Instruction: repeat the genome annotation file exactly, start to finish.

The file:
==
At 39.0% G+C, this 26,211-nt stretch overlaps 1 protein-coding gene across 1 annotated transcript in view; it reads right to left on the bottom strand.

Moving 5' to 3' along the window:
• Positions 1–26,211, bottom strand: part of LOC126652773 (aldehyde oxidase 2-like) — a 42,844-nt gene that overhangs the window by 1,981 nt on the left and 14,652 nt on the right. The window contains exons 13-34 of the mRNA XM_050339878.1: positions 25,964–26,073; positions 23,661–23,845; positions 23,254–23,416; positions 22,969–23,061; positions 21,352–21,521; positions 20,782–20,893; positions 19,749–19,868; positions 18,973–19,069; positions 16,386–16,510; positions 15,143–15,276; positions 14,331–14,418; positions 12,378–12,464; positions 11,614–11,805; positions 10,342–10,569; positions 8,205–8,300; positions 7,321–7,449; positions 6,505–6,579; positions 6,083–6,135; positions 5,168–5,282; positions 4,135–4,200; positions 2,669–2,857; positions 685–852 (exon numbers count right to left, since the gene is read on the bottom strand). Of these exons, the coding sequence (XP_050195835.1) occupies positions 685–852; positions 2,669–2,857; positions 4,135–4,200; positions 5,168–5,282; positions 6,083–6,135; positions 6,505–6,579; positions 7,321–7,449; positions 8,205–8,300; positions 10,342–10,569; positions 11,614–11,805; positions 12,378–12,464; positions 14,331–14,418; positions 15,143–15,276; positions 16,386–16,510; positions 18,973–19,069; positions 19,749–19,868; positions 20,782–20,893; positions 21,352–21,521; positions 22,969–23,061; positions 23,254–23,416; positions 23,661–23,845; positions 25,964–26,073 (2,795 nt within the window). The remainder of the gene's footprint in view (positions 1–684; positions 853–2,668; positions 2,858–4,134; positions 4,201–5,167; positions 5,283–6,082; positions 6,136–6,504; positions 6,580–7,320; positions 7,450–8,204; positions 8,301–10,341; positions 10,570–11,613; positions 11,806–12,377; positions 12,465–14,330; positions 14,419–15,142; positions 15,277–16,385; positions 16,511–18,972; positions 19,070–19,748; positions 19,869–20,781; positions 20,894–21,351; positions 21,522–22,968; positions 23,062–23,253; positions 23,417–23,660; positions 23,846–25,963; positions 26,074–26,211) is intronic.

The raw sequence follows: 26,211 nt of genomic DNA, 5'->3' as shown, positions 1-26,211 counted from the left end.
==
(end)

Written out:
At 39.0% G+C, this 26,211-nt stretch overlaps 1 protein-coding gene across 1 annotated transcript in view; it reads right to left on the bottom strand.

Moving 5' to 3' along the window:
• Positions 1–26,211, bottom strand: part of LOC126652773 (aldehyde oxidase 2-like) — a 42,844-nt gene that overhangs the window by 1,981 nt on the left and 14,652 nt on the right. The window contains exons 13-34 of the mRNA XM_050339878.1: positions 25,964–26,073; positions 23,661–23,845; positions 23,254–23,416; positions 22,969–23,061; positions 21,352–21,521; positions 20,782–20,893; positions 19,749–19,868; positions 18,973–19,069; positions 16,386–16,510; positions 15,143–15,276; positions 14,331–14,418; positions 12,378–12,464; positions 11,614–11,805; positions 10,342–10,569; positions 8,205–8,300; positions 7,321–7,449; positions 6,505–6,579; positions 6,083–6,135; positions 5,168–5,282; positions 4,135–4,200; positions 2,669–2,857; positions 685–852 (exon numbers count right to left, since the gene is read on the bottom strand). Of these exons, the coding sequence (XP_050195835.1) occupies positions 685–852; positions 2,669–2,857; positions 4,135–4,200; positions 5,168–5,282; positions 6,083–6,135; positions 6,505–6,579; positions 7,321–7,449; positions 8,205–8,300; positions 10,342–10,569; positions 11,614–11,805; positions 12,378–12,464; positions 14,331–14,418; positions 15,143–15,276; positions 16,386–16,510; positions 18,973–19,069; positions 19,749–19,868; positions 20,782–20,893; positions 21,352–21,521; positions 22,969–23,061; positions 23,254–23,416; positions 23,661–23,845; positions 25,964–26,073 (2,795 nt within the window). The remainder of the gene's footprint in view (positions 1–684; positions 853–2,668; positions 2,858–4,134; positions 4,201–5,167; positions 5,283–6,082; positions 6,136–6,504; positions 6,580–7,320; positions 7,450–8,204; positions 8,301–10,341; positions 10,570–11,613; positions 11,806–12,377; positions 12,465–14,330; positions 14,419–15,142; positions 15,277–16,385; positions 16,511–18,972; positions 19,070–19,748; positions 19,869–20,781; positions 20,894–21,351; positions 21,522–22,968; positions 23,062–23,253; positions 23,417–23,660; positions 23,846–25,963; positions 26,074–26,211) is intronic.

The raw sequence follows: 26,211 nt of genomic DNA, 5'->3' as shown, positions 1-26,211 counted from the left end.